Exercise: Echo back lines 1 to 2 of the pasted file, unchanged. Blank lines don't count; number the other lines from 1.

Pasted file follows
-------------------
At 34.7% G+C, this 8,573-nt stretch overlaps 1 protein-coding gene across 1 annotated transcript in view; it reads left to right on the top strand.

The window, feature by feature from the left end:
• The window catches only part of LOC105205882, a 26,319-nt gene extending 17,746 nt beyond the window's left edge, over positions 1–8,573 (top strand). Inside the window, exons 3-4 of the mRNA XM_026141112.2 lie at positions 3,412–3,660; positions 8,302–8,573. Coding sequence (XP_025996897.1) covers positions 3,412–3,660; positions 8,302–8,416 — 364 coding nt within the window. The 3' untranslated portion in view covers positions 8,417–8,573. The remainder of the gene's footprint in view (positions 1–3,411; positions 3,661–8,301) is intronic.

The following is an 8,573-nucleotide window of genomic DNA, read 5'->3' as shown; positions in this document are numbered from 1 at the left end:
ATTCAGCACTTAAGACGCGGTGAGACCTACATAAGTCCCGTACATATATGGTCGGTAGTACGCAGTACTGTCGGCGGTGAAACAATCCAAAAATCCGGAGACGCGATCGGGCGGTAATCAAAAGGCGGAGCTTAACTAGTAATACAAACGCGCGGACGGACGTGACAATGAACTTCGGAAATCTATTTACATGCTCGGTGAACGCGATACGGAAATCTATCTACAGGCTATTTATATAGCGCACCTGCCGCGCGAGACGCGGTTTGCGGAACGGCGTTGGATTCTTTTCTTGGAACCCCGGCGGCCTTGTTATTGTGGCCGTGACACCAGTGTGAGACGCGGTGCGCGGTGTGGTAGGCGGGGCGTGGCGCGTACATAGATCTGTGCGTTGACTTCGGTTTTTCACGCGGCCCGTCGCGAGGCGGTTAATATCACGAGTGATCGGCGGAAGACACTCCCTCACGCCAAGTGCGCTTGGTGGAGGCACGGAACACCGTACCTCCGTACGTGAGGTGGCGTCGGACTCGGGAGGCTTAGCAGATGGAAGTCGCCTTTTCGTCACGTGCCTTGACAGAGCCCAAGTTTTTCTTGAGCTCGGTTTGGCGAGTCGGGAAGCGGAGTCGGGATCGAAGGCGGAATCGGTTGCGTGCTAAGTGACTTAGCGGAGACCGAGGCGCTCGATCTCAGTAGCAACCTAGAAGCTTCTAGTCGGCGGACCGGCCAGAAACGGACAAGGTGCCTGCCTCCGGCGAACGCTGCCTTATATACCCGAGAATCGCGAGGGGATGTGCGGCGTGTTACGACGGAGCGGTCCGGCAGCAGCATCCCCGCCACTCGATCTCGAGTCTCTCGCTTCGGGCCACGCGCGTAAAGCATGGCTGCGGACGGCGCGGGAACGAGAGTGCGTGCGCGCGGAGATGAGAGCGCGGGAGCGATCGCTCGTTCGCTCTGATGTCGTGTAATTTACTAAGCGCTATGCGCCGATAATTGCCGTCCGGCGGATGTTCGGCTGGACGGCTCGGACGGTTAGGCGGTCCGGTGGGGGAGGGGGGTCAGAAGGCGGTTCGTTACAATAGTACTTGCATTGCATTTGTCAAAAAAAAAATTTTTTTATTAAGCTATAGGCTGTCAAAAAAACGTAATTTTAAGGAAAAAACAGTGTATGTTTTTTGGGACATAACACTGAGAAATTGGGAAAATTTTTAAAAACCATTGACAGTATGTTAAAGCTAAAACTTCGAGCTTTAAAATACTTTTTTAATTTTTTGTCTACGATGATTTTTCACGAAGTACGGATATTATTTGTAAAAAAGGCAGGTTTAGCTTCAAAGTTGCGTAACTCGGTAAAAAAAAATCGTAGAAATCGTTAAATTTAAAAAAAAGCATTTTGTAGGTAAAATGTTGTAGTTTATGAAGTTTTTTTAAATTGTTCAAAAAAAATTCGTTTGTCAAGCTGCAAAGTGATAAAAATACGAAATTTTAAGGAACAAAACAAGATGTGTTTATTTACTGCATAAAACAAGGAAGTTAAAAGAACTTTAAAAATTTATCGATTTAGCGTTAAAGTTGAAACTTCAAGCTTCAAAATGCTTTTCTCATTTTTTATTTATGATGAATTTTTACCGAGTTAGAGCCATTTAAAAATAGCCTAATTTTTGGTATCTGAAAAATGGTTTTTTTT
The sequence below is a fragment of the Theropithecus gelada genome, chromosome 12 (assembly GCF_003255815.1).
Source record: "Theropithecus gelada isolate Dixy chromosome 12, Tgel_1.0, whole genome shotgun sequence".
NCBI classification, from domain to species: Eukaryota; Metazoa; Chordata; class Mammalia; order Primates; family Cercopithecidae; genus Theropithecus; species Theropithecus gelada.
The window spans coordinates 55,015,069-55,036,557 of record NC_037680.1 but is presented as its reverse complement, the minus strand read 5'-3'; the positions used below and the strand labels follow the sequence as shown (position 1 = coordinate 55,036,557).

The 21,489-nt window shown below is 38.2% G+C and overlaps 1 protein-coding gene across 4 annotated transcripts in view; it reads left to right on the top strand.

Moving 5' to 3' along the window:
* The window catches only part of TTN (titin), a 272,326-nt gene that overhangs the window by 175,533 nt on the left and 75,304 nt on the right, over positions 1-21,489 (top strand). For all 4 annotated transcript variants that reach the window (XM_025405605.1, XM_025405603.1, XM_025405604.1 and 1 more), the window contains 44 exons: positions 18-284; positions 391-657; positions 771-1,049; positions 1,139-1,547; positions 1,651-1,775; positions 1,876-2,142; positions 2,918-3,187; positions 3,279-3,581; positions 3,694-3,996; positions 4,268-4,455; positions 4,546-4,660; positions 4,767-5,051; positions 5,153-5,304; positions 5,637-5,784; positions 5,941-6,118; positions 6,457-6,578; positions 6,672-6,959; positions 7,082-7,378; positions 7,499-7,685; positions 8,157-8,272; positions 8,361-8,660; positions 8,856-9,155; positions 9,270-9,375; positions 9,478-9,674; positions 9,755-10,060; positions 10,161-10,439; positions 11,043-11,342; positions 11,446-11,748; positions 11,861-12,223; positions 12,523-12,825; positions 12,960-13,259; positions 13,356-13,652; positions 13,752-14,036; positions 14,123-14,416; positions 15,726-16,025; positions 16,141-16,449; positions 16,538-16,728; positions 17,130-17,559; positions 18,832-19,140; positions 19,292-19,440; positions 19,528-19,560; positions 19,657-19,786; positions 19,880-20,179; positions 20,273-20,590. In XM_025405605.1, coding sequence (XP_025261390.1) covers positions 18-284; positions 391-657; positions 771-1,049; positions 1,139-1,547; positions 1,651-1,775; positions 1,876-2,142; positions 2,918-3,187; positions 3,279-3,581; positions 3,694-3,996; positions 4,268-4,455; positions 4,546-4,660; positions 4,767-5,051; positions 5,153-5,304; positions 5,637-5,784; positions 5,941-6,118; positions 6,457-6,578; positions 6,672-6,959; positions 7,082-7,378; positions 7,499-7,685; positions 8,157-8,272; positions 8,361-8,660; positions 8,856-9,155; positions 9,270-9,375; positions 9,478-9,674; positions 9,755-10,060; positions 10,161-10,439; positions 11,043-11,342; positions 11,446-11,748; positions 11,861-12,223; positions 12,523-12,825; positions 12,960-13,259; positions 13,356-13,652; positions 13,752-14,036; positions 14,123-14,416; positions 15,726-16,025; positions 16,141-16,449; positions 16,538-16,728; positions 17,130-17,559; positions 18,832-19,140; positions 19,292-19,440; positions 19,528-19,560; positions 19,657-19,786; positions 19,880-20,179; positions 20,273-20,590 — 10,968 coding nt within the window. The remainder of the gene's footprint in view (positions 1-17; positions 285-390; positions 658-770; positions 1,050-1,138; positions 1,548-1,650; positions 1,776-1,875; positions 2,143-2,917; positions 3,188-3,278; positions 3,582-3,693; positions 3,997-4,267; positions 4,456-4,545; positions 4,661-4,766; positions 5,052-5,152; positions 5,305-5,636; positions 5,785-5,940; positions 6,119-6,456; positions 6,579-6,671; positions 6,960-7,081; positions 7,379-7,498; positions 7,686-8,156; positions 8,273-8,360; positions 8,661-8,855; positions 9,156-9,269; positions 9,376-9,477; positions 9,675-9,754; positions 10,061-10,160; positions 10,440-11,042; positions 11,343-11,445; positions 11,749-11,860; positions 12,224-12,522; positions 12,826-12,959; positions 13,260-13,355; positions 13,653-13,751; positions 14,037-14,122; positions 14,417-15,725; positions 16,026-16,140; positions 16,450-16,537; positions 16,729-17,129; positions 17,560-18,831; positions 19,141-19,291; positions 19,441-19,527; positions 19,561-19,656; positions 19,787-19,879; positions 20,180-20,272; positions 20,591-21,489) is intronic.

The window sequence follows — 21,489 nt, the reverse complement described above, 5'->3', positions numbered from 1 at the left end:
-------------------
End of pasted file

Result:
At 34.7% G+C, this 8,573-nt stretch overlaps 1 protein-coding gene across 1 annotated transcript in view; it reads left to right on the top strand.

The window, feature by feature from the left end: